XML refers to Extensible Mark-up Language and it is a mark-up language designed for carrying as well as showing data or info through the internet, in a constant and as intended fashion regardless of the systems or internet browsers being used. Hence XML is completely system independent and it is accessible freely.
XML was actually designed to precede SGML and HTML, each of which are also mark-up languages however had their very own boundaries not to mention constraints. For example, SGML was in fact extremely intricate and pricey, this made it hard to use for the web, especially because it was not being maintained by any of the commercial web browsers.
With regards to HTML, despite being for free and also generally supported, it had a number of important problems making it unsuitable for use carrying data via the internet.
Thus XML was designed out of SGML by a team of IT experts from IBM and Sun, who took the best parts of SGML and cut out the unused, complicated and awkward parts. The outcome became a simple, extensible and open specification that was only 26 pages long, in comparison to in excess of 500 pages that the SGML specification came with.
So that’s the basic history v XML, let’s right now have a quick look at what exactly XML is and what it looks like.
In relation to its code syntax, XML is similar to HTML, i.e. you have an opening tag that looks like <xml>, and a closing tag that looks like </xml>
With the exception of the opening and closing tags, the rest of an xml file is merely pairs of opening and closing tags with data (together, the tags and data are known as XML Elements).
Having given a concise history on XML and taking a glance at just what it looks like, lets now dive straight to the advantages and disadvantages, beginning of course with the pros.
The first and clearest benefit is that as opposed to HTML, XML tags do not have semantic meaning; which means that you’re not tied in to using limited tags, for instance, in HTML you have to use the body tag to put your body elements or the head tag to place the head elements.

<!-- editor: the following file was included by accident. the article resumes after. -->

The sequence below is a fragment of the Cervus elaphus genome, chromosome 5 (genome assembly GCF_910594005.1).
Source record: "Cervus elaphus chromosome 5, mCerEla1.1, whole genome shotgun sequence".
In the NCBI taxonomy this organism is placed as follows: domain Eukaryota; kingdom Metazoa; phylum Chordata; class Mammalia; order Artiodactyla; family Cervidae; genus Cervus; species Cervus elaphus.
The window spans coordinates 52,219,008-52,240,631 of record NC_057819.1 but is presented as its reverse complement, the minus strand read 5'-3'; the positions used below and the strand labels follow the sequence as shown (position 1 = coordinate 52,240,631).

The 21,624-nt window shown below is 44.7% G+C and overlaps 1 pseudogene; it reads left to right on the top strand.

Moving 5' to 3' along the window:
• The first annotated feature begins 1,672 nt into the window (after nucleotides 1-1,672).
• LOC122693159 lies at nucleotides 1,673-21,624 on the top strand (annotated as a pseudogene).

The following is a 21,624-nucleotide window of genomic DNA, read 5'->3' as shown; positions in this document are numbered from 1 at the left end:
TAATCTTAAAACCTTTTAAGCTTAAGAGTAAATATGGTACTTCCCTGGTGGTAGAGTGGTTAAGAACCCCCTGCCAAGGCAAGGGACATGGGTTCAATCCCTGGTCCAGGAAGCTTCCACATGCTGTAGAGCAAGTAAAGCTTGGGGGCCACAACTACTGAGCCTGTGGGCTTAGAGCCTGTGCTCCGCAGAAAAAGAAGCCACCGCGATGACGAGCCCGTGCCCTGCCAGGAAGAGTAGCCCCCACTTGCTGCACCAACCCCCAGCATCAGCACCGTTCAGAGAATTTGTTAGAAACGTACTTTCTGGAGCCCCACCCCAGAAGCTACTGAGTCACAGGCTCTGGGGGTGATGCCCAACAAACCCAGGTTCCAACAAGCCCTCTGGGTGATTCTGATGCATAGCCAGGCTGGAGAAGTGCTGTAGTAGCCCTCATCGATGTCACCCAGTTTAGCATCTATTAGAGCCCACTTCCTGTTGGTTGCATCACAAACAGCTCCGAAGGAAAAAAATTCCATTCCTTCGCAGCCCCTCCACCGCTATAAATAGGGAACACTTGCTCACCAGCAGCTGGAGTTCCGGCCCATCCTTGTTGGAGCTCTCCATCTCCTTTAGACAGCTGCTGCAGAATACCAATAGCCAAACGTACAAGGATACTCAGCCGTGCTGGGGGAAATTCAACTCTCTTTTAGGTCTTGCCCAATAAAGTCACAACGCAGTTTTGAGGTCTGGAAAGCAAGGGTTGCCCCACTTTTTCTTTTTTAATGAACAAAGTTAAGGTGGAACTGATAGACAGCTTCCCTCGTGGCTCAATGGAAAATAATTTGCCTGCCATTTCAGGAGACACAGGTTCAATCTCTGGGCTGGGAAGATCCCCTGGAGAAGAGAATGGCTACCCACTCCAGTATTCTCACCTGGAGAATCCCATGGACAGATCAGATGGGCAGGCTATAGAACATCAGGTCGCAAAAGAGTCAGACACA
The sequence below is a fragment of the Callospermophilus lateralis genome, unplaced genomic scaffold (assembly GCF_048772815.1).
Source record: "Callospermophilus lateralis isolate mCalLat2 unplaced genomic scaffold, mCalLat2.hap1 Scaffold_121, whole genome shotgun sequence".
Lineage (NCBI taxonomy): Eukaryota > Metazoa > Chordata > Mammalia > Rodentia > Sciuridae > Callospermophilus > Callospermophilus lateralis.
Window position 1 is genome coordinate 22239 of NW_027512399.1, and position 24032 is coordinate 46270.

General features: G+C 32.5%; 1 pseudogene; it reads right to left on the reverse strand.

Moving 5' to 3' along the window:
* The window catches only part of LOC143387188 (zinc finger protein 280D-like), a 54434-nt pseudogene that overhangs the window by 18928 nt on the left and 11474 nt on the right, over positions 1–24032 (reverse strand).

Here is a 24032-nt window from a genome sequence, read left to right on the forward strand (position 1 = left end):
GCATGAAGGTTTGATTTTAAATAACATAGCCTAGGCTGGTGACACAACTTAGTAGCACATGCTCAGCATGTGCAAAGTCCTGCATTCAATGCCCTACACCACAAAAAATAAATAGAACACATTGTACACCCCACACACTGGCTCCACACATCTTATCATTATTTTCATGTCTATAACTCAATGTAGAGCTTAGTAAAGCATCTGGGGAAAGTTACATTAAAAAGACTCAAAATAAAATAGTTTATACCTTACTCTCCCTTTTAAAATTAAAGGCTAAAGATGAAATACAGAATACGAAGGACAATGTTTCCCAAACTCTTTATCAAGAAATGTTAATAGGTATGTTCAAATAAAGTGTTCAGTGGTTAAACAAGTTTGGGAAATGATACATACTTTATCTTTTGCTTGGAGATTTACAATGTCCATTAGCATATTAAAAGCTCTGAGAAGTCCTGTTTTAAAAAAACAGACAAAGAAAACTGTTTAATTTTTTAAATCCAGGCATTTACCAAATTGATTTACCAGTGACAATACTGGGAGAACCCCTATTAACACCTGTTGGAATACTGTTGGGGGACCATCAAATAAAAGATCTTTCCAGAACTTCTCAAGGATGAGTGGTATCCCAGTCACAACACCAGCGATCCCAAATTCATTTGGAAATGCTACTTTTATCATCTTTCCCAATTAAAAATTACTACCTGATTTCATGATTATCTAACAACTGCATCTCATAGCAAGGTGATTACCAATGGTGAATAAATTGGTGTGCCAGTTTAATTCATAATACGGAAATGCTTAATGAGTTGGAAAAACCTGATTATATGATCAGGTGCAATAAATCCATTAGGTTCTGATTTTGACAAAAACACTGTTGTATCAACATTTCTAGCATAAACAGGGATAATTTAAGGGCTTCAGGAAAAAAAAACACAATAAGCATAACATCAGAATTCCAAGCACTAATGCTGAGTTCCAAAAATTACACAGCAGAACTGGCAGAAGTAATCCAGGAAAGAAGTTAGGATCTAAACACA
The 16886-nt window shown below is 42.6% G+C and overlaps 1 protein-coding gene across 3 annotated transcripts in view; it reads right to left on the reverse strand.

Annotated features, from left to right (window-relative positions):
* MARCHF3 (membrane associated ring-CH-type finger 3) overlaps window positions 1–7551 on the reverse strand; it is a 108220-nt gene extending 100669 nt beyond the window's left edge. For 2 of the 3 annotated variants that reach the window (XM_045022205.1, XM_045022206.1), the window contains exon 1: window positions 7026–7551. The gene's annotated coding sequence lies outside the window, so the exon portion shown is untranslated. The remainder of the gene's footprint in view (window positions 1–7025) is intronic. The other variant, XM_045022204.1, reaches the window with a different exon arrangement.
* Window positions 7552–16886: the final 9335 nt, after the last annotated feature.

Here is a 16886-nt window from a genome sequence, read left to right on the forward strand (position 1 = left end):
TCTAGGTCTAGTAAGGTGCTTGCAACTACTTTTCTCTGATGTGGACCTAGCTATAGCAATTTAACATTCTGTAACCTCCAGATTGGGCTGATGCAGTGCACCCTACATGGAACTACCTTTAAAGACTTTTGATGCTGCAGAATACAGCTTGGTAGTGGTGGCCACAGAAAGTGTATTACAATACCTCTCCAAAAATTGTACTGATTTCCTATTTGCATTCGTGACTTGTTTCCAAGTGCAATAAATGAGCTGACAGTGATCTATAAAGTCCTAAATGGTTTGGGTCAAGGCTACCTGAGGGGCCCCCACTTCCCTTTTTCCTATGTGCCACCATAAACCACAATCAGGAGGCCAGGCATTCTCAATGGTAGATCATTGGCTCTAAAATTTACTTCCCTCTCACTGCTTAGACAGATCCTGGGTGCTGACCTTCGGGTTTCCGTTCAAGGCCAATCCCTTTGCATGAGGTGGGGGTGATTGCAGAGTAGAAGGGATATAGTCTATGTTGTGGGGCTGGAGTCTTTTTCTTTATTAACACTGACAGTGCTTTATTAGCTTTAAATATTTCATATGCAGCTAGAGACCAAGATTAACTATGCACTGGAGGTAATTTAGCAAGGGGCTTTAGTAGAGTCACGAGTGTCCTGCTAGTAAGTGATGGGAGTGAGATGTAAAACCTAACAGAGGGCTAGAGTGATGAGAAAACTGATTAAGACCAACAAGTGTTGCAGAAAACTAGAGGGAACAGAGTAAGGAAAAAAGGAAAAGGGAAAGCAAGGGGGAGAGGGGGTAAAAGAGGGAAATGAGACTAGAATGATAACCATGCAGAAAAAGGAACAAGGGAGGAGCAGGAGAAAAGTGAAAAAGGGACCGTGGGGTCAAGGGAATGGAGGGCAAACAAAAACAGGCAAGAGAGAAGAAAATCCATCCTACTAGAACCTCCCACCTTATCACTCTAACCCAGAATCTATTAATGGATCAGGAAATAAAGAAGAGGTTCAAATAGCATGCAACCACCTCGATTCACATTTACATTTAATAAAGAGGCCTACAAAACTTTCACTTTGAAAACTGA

With XML you really create your own tags suitable for you and you can place whatever you like in between your tags, there are no restrictions within the rules e.g. with HTML only body elements may go within the body tag.
Another benefit would be that along with tags, you can even create and also write your own rules, and these rules, as opposed to HTML, don't have to be restricted to formatting rules, XML permits you to define all types of tags with all kinds of rules, for instance tags representing business rules or tags representing data description or data relationships.
In spite of the many advantages, there is also one significant negative aspect that's prevented XML staying more substantially used than it is at present, which would be the absence of adequate processing programs.
With HTML for instance, you could utilize just about any internet browser to read any HTML document that's not the case with XML, since there are presently no XML browsers available. As a result XML documents should be changed into HTML before you distribute them or even to utilize a middleware program to convert it on the fly.
A far more thorough account of XML can be found in this xml tutorial, http://www.liquid-technologies.com.xml.aspx
, or you can visit the W3C website to learn more.